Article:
The Bible is also real when it comes to evil. Cain killing Abel - endangering the very survival of the human race that God had created - was an act of treachery. So was the sale of Joseph to slave traders. And idolatry that led to child sacrifice. And David sending Uriah to the front lines so he could have Bathsheba. And the crucifixion of Jesus. Kids need to know that the genesis of evil is the Fall of mankind, not that someone got up on the wrong side of the bed, and that the antidote to evil is the triumph of the cross, not a chipper spirit and random acts of kindness.

Fairy tales, while casting characters in ways that are quite un-believeable, end up giving us a truer picture of ourselves than we want to admit. The new Cinderella movie, in an effort to relate to us, fudges the truth. Kids need exposure to the kinds of stories that depict miraculous things, or they grow up lacking the ability to imagine that the world can truly be changed.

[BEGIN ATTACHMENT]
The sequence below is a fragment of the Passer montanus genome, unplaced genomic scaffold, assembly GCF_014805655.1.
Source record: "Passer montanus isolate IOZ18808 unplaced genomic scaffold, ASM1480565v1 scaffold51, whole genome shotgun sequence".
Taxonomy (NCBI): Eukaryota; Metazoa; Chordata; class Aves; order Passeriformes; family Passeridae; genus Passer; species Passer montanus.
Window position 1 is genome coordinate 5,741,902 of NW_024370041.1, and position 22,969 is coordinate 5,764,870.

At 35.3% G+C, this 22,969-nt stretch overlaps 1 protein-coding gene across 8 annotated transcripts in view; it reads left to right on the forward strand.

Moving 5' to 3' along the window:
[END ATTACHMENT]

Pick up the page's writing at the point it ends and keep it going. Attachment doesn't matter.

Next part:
Sunday, March 1, 2015

"You can do it!" is not the good news

When I was a kid, we watched a film in school called "Free to Be You and Me." And yes, it's as '70s as that sounds. "Free to Be" was a project of the Ms. Foundation and debuted first on ABC. By the time we watched it, in the early '80s, its ideas were mainstream. The overall theme was that gender should not limit kids' dreams: you can achieve anything you set your mind to, regardless of if you're a boy or a girl. Maybe you saw it as a kid, too.